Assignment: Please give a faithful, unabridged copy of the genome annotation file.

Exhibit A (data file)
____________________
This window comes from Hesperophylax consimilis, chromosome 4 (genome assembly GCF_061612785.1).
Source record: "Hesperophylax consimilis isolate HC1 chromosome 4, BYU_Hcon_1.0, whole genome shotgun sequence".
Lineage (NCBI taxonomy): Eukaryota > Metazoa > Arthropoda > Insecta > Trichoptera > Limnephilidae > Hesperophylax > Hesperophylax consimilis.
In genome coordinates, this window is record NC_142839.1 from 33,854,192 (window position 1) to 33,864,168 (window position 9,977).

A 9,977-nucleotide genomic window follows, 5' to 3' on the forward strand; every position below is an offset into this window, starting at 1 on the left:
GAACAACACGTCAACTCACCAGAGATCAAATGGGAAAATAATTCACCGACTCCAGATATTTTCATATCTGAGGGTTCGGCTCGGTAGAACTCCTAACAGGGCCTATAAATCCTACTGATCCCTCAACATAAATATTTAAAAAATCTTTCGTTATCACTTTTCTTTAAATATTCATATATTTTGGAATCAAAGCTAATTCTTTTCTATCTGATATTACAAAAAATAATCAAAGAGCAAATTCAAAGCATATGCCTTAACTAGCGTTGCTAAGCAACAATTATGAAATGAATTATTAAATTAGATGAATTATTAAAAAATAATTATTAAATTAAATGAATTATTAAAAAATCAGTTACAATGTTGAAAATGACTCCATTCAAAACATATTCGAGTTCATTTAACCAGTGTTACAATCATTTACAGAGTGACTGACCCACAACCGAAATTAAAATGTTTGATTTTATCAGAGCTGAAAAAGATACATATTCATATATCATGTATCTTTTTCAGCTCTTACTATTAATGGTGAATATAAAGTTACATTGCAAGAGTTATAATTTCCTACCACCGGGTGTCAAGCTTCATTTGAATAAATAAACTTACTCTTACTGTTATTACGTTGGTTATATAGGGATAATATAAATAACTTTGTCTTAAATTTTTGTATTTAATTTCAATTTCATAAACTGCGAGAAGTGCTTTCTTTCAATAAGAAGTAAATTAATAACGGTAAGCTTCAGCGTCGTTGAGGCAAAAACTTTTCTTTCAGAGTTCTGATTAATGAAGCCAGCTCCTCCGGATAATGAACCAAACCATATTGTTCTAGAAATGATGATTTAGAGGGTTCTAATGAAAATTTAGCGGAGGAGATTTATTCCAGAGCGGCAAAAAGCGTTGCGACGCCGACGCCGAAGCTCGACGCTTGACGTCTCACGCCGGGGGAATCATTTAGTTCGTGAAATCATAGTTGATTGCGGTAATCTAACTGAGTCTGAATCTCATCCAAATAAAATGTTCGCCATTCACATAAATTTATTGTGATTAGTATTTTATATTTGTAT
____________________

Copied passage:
This window comes from Hesperophylax consimilis, chromosome 4 (genome assembly GCF_061612785.1).
Source record: "Hesperophylax consimilis isolate HC1 chromosome 4, BYU_Hcon_1.0, whole genome shotgun sequence".
Lineage (NCBI taxonomy): Eukaryota > Metazoa > Arthropoda > Insecta > Trichoptera > Limnephilidae > Hesperophylax > Hesperophylax consimilis.
In genome coordinates, this window is record NC_142839.1 from 33,854,192 (window position 1) to 33,864,168 (window position 9,977).

A 9,977-nucleotide genomic window follows, 5' to 3' on the forward strand; every position below is an offset into this window, starting at 1 on the left:
GAACAACACGTCAACTCACCAGAGATCAAATGGGAAAATAATTCACCGACTCCAGATATTTTCATATCTGAGGGTTCGGCTCGGTAGAACTCCTAACAGGGCCTATAAATCCTACTGATCCCTCAACATAAATATTTAAAAAATCTTTCGTTATCACTTTTCTTTAAATATTCATATATTTTGGAATCAAAGCTAATTCTTTTCTATCTGATATTACAAAAAATAATCAAAGAGCAAATTCAAAGCATATGCCTTAACTAGCGTTGCTAAGCAACAATTATGAAATGAATTATTAAATTAGATGAATTATTAAAAAATAATTATTAAATTAAATGAATTATTAAAAAATCAGTTACAATGTTGAAAATGACTCCATTCAAAACATATTCGAGTTCATTTAACCAGTGTTACAATCATTTACAGAGTGACTGACCCACAACCGAAATTAAAATGTTTGATTTTATCAGAGCTGAAAAAGATACATATTCATATATCATGTATCTTTTTCAGCTCTTACTATTAATGGTGAATATAAAGTTACATTGCAAGAGTTATAATTTCCTACCACCGGGTGTCAAGCTTCATTTGAATAAATAAACTTACTCTTACTGTTATTACGTTGGTTATATAGGGATAATATAAATAACTTTGTCTTAAATTTTTGTATTTAATTTCAATTTCATAAACTGCGAGAAGTGCTTTCTTTCAATAAGAAGTAAATTAATAACGGTAAGCTTCAGCGTCGTTGAGGCAAAAACTTTTCTTTCAGAGTTCTGATTAATGAAGCCAGCTCCTCCGGATAATGAACCAAACCATATTGTTCTAGAAATGATGATTTAGAGGGTTCTAATGAAAATTTAGCGGAGGAGATTTATTCCAGAGCGGCAAAAAGCGTTGCGACGCCGACGCCGAAGCTCGACGCTTGACGTCTCACGCCGGGGGAATCATTTAGTTCGTGAAATCATAGTTGATTGCGGTAATCTAACTGAGTCTGAATCTCATCCAAATAAAATGTTCGCCATTCACATAAATTTATTGTGATTAGTATTTTATATTTGTAT